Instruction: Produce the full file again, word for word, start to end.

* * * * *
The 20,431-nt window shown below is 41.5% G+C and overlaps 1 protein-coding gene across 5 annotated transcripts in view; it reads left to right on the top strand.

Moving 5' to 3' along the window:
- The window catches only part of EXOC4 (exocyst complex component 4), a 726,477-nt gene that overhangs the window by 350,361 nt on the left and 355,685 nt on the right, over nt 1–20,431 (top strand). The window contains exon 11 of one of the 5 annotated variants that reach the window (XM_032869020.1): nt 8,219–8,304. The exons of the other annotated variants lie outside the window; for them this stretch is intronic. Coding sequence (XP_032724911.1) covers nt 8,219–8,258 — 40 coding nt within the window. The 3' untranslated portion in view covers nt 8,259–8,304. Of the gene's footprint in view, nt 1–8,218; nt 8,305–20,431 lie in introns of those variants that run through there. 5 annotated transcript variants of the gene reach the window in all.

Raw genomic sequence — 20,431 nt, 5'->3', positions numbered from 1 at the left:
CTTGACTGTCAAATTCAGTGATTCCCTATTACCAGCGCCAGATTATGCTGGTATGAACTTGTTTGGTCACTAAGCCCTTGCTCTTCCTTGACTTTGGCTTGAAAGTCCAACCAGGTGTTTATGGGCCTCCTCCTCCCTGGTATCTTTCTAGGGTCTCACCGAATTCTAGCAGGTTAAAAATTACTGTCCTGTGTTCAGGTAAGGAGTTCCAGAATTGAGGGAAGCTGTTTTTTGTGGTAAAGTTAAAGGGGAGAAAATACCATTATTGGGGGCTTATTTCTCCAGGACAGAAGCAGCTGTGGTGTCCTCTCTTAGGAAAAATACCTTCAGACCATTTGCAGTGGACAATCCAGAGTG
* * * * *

The 20,431-nt window shown below is 41.5% G+C and overlaps 1 protein-coding gene across 5 annotated transcripts in view; it reads left to right on the top strand.

Moving 5' to 3' along the window:
- The window catches only part of EXOC4 (exocyst complex component 4), a 726,477-nt gene that overhangs the window by 350,361 nt on the left and 355,685 nt on the right, over nt 1–20,431 (top strand). The window contains exon 11 of one of the 5 annotated variants that reach the window (XM_032869020.1): nt 8,219–8,304. The exons of the other annotated variants lie outside the window; for them this stretch is intronic. Coding sequence (XP_032724911.1) covers nt 8,219–8,258 — 40 coding nt within the window. The 3' untranslated portion in view covers nt 8,259–8,304. Of the gene's footprint in view, nt 1–8,218; nt 8,305–20,431 lie in introns of those variants that run through there. 5 annotated transcript variants of the gene reach the window in all.

Raw genomic sequence — 20,431 nt, 5'->3', positions numbered from 1 at the left:
CTTGACTGTCAAATTCAGTGATTCCCTATTACCAGCGCCAGATTATGCTGGTATGAACTTGTTTGGTCACTAAGCCCTTGCTCTTCCTTGACTTTGGCTTGAAAGTCCAACCAGGTGTTTATGGGCCTCCTCCTCCCTGGTATCTTTCTAGGGTCTCACCGAATTCTAGCAGGTTAAAAATTACTGTCCTGTGTTCAGGTAAGGAGTTCCAGAATTGAGGGAAGCTGTTTTTTGTGGTAAAGTTAAAGGGGAGAAAATACCATTATTGGGGGCTTATTTCTCCAGGACAGAAGCAGCTGTGGTGTCCTCTCTTAGGAAAAATACCTTCAGACCATTTGCAGTGGACAATCCAGAGTG